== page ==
If in Doubt, Build it Stout!
    One hand washes the other!
    Don't put off today till tomorrow!

  7. #7
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    Some additional thoughts I just had Frank...

    Maybe you could index the depth of the stylus by marking it somehow etc. (where ever the finished depth is) and then wind it down quite a few turns (counting so you know how many to go back) so you're just starting to cut the wood on the blank... then sneak up on the final size by lowering the router, raising the stylus a few turns at a time.

    You could do this on all four sides or however many planes or turns you're going to use to carve out the gun stock. In the pics it looks like the pattern and the stock are attached to round plastic indexing plates.

    Hope this makes sense...
    --------------
    Cheers! - Jim

  8. #8
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    Quote Originally Posted by Jim Bergstrom View Post
    Frank I read your post and looked at your pictures...

    Only a couple of things I can think of...
    1. Would be to make your blank as close in size as possible to the pattern before mounting in the machine as Bill suggested?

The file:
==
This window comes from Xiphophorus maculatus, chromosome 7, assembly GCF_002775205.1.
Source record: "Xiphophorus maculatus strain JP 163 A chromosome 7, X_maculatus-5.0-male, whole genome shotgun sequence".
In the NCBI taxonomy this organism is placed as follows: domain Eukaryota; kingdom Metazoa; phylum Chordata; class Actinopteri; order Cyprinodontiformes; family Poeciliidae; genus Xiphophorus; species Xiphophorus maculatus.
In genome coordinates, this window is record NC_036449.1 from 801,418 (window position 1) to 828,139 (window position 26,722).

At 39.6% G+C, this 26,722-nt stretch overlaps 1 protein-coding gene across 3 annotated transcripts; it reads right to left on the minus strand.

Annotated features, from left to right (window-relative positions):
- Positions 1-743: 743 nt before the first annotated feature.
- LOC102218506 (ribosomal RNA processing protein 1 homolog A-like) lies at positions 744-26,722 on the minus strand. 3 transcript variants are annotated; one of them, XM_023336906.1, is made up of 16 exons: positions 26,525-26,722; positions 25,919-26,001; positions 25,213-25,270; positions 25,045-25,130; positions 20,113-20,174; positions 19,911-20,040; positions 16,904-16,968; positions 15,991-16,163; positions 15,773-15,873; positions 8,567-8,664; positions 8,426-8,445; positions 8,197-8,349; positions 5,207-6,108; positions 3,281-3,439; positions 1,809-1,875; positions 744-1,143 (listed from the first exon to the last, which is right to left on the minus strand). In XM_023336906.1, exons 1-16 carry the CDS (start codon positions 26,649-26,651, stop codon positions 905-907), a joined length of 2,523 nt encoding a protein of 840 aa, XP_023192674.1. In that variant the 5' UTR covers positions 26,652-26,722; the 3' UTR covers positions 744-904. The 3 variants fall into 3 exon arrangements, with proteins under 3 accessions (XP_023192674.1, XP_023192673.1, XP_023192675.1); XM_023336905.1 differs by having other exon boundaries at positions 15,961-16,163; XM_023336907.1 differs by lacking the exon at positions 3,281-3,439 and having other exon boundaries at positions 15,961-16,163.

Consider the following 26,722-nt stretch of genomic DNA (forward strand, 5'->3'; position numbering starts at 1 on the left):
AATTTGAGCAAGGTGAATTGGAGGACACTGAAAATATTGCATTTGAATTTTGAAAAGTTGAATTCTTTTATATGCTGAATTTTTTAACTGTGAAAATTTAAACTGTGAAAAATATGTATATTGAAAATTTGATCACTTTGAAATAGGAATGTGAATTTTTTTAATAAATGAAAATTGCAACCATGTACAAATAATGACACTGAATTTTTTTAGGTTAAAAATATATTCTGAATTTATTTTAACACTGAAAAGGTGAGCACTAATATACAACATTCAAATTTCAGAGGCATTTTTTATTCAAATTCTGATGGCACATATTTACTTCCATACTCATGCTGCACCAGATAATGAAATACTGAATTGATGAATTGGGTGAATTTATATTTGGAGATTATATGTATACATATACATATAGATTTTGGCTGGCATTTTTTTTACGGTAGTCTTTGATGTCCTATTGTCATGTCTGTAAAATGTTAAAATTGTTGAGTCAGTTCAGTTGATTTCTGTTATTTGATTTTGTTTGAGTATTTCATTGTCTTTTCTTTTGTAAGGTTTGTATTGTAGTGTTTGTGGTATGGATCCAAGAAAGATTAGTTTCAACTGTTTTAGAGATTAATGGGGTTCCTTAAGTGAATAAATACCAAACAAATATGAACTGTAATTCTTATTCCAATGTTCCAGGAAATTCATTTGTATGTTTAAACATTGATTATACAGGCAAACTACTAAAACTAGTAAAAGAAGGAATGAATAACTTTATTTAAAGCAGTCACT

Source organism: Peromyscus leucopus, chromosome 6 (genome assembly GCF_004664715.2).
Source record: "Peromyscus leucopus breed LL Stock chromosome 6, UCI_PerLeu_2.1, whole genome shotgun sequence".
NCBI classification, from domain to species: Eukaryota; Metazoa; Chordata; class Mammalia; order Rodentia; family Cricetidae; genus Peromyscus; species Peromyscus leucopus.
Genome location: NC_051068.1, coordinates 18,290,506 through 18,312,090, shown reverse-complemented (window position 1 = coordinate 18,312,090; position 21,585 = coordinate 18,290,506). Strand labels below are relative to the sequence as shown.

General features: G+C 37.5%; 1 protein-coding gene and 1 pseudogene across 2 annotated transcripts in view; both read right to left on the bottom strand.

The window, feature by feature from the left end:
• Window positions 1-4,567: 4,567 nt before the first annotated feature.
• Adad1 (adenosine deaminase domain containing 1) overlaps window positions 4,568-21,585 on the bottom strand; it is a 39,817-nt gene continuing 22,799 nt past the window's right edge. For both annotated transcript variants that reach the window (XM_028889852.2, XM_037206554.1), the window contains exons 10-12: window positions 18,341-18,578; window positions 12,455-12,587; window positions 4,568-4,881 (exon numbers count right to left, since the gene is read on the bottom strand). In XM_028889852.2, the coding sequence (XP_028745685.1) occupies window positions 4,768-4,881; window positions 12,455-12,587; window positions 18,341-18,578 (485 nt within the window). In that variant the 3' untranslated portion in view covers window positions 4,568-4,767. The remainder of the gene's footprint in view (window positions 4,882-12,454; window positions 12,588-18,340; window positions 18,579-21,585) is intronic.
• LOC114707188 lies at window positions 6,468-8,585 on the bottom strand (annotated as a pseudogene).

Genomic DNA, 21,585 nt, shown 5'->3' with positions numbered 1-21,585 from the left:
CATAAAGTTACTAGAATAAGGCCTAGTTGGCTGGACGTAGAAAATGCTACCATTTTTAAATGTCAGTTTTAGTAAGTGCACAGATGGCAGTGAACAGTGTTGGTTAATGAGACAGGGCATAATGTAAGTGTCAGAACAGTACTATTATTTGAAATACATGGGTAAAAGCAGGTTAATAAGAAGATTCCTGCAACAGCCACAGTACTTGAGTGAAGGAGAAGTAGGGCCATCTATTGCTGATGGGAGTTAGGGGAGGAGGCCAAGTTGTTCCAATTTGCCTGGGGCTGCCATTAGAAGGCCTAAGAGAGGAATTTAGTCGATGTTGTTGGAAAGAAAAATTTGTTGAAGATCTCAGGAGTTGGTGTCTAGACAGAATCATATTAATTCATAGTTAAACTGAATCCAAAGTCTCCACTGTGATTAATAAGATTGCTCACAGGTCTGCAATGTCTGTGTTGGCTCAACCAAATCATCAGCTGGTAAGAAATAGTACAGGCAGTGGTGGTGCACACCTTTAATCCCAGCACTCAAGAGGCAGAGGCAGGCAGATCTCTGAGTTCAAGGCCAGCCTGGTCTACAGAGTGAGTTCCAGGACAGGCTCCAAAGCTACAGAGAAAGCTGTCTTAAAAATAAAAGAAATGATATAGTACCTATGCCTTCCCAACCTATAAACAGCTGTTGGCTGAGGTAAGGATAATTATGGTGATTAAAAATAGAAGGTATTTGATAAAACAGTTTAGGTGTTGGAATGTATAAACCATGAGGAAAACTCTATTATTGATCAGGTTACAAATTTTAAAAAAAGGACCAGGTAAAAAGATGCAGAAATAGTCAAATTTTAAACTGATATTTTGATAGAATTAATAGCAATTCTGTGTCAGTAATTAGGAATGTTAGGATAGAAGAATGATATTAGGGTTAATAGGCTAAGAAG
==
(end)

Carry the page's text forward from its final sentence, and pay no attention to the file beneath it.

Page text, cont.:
2. Watch the direction your feeding the router bit into the wood. IE; you say it grabs and jumps... Maybe try approaching the blank from the opposite direction that the router bit is spinning? For example if the bit spins clockwise try feeding the router into the wood gently from the left to right or vice versa.

    Good luck.
    Couple problems there. The blank is the thickness that it is. I suppose I could plane down but that is more time and machine usage. I traced about 1/8" oversize on the outline before bandsawing figuring I couldn't put it back if I cut undersize. The Terrco instructions say to go with the grain on the spin direction. Go figger. Still grabs and jumps.
    "Folks is funny critters."

    Think for yourselves and let others enjoy the privilege to do so, too. ~Voltaire

  9. #9
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    Quote Originally Posted by larry merlau View Post